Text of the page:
Some comments in the article give an interesting perspective that I never thought about. That the delayed gratification outcome will only work if the kid trusts or knows that the adult will bring back a second marshmallow after the prescribed waiting time. Interesting for me, because I’d never doubt it, as a 4 year old and now as an adult. Is it a class thing? An education thing? A glass half-full thing? Going back to the jobless-homeless analogy, there is never any doubt in my mind that if I wanted to, I can find a job. What does that say about me, that I’m a fool or I have too much self-confidence. The homeless angle is irrelevant, my apartment is long paid for and requires very little financial maintenance.

That said, the main reason I’m being so laid back and not doing much is more likely to be laziness anyway. Delayed gratification may be another name for “I can’t be bothered.” Hee.

in how the day went |

hkmkt11fruit

Went with Mum to the market to do this week’s shopping. Ack. People everywhere. My idea of grocery shopping is pushing a trolley around a supermarket. Her version is going to the wet market in the middle of a crowded town centre and fighting your way through the narrow corridors and what seems to be the entire population of the world. And it was crowded on the train back. These people have no concept of either personal space or indoor voice. I know on travel programs they love places like this. I hate it.

in easily amused , family first |



I went over to Sis’ for lunch, and my niece asked if I could go to see the amazing bubbleman with her tonight. How could I refuse? So I took Sis’ place so she and R can go have dinner alone.

The Amazing Bubbleman is Louis Pearl, and he’s been playing with bubbles for over 30 years. It’s very much a show for kids, and there was a lot of audience participation. Some of the kids were quite loud and not so well behaved, not unexpected really given how excited they were. My niece put her hand up a few times but wasn’t picked. Pretty amazing skills, I enjoyed the show too. Especially liked the part where the bubble travelled up a piece of string, and when he blew 10 bubbles within each other. Needless to say, we bought the bubble trumpet at a huge “show special” markup. It’s part and parcel of the experience, I think.

in how the day went |

2012hk034harbour

Yes, I woke up at 2am and didn’t get back to sleep till almost 5am. Woke up also to itchy eyes and runny nose. Ah, the dreaded pollution strikes again. I’d forgotten. So much so that I left my anti-histamine supply in the shipment. I have enough in my backpack to last about a week, so I have to ask my dad to get some more. Sigh. A day of rest and unpacking. Mum has 4 seasons of Fringe she’s watching, I took out the foot massage machine and watched a few with her.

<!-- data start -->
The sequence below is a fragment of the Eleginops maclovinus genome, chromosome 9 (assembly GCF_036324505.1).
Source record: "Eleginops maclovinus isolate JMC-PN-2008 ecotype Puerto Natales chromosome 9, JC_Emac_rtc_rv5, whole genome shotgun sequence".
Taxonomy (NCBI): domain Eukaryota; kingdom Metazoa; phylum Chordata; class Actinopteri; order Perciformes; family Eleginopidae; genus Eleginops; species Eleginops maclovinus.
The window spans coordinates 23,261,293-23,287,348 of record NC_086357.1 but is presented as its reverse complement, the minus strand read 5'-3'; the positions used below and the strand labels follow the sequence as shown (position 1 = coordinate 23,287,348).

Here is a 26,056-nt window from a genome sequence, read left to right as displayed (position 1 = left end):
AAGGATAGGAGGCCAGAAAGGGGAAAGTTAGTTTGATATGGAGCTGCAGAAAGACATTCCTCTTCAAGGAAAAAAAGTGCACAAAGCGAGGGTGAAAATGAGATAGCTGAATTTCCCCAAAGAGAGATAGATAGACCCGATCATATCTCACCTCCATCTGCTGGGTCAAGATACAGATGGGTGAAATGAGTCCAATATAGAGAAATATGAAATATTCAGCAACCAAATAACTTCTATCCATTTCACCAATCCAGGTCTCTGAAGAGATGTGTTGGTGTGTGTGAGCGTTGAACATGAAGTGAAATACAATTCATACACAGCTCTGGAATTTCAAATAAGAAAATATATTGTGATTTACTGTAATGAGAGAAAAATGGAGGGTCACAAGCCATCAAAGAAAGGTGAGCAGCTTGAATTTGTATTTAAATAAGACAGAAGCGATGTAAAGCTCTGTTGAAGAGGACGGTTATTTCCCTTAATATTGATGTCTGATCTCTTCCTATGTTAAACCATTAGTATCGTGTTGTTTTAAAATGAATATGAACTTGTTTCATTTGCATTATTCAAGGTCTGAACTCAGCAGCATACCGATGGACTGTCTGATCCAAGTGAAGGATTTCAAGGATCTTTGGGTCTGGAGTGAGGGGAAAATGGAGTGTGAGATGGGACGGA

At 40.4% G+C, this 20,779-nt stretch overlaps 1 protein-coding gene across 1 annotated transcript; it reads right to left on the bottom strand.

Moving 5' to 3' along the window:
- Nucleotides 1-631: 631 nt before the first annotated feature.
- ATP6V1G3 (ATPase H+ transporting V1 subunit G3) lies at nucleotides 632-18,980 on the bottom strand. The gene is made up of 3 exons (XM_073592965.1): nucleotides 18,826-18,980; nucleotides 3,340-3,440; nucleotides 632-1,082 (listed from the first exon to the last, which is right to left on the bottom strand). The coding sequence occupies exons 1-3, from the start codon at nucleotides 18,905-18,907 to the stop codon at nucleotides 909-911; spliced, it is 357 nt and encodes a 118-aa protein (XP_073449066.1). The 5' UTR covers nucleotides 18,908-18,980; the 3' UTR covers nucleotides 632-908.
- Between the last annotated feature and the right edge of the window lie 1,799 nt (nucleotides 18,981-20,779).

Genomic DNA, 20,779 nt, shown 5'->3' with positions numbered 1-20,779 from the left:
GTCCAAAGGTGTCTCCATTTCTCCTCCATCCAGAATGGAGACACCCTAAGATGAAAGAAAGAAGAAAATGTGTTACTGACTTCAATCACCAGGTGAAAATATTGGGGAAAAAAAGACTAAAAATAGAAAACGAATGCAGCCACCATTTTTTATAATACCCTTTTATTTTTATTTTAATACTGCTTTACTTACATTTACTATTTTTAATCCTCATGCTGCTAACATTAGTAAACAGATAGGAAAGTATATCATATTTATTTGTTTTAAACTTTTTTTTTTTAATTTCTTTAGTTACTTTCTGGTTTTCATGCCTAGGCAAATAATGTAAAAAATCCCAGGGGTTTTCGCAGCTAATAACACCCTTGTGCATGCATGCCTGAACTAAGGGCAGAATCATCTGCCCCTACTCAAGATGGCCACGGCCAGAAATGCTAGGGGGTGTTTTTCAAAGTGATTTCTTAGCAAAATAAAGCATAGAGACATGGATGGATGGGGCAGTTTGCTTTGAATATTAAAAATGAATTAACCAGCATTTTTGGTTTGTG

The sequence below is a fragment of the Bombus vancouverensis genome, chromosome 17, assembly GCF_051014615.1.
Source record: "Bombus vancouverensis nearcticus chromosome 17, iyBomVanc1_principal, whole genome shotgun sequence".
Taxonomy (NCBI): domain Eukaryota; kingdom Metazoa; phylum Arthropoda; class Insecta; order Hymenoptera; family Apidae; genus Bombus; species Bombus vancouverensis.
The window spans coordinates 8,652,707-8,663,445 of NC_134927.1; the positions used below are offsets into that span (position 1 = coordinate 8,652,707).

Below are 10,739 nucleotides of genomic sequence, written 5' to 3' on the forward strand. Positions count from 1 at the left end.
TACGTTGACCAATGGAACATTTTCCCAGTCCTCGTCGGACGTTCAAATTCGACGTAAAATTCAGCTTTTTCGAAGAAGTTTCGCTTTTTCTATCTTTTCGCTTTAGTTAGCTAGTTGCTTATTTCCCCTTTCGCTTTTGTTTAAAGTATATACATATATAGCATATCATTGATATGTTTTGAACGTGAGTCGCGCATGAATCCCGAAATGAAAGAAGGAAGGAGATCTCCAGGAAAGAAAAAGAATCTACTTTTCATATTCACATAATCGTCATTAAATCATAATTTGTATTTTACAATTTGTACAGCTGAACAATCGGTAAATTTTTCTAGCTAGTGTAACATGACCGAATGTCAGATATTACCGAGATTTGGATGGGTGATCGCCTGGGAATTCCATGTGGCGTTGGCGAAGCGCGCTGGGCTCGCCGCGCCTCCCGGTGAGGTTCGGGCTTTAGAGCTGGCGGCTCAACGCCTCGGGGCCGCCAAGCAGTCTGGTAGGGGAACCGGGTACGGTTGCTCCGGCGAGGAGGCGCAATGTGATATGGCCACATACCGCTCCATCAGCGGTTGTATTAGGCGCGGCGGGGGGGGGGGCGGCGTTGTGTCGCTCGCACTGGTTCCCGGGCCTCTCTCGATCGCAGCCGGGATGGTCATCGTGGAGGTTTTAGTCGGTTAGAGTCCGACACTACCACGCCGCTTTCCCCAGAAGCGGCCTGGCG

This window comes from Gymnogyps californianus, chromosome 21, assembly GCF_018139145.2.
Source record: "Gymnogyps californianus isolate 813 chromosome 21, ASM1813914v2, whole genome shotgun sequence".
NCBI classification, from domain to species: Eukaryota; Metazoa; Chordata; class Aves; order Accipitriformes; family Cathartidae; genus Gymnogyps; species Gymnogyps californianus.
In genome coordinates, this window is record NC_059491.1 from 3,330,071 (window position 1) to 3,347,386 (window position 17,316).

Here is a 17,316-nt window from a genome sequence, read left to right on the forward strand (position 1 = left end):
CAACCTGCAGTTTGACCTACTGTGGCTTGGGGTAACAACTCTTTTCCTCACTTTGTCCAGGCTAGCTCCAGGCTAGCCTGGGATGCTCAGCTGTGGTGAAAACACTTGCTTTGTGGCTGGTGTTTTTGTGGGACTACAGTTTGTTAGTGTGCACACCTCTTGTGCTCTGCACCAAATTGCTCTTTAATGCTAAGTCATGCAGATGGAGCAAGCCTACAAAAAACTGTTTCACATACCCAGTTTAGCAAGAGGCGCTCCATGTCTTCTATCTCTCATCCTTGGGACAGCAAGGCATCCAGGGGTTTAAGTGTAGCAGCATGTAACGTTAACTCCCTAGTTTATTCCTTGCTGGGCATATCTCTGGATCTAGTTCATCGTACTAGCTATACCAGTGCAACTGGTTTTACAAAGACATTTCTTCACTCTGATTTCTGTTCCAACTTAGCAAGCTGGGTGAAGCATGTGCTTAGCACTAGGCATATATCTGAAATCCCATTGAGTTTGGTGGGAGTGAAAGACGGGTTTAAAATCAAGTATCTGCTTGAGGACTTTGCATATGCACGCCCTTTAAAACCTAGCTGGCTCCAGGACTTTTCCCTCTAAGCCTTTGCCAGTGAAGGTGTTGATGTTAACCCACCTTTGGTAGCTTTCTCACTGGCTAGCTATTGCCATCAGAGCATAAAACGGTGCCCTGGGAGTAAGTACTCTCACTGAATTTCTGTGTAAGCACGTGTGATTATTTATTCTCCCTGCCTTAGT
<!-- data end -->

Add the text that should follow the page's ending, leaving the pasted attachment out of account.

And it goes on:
in how the day went |

2012hktaipoprawns

I know I’ll sound like a spoiled brat but I hate being in the lowest airmiles class. No priority boarding, although the announcement was vague and the staff member let me through before general economy boarding. I checked in as soon as the online window opened so I was able to switch to a second row window seat. The flight was full, there was a poor girl sitting in the middle seat. Watched The Avengers and a few eps of Glee, slept for about 5hrs. Luggage took forever to come out, the priority bags came quicky then there was no activity for a good 10mins. So much so that I had to go over to the desk to check. Ugh.

My parents, bless them, came to pick me up and we got home in a taxi quickly. Had dinner at the market they like going to — golden prawns, pigeon and vegetables. I was so hungry I even had half a bowl of rice.

Got really sleepy suddenly. I hope I won’t wake up in the middle of the night but I’m sure I will.


in eating and drinking |

hawksmoor filet tail

Flight tonight is at 8pm, so as long as I’m back at the room by 4pm I’m fine. I took the tube all the way out to Covent Garden and had lunch at Hawksmoor. Sigh. That wasn’t a surprise at all, right? Not a filet person, always finding it too bland. But I finally tried the filet tail they had on the board, plus bone marrow and a side of peas and lettuce. No dessert, moved to the bar for a Blanton’s though. And then got a free shot of Rittenhouse from the bartender when I told her that I was flying out. The end of an era, of sorts.

It’s a long way to go from Covent Garden to Heathrow, over an hour on the tube. There was enough time for a shower and final packing. Check-in was straightforward, at 21kg I wasn’t even overweight. I’m only bringing minimal clothes, the heaviest items in the suitcase are Prague sausages. I’m wearing my Highland Park t-shirt, and had a nice chat with the people at World of Whiskies. Flight looks to be full, I hope I can sleep.

in how the day went |

ldn150yotel

The movers did the final packing (bed, TV, other stuff) and started loading in the morning. They didn’t want to send the container to have it sit in a residential area for 2 days, so they transported the boxes to their depot in a couple trips — this was how they intended it, apparently, since the depot is in Park Royal, only a short hop on the A40. They were done and gone by lunchtime. Which meant I had the entire afternoon to clean. So I did, cleaned room by room. No vacuum cleaner, just a broom and pan from the pound shop, leftover swifter liquid, lime lite and lots of cloths. Looked pretty clean and spotless after I was done.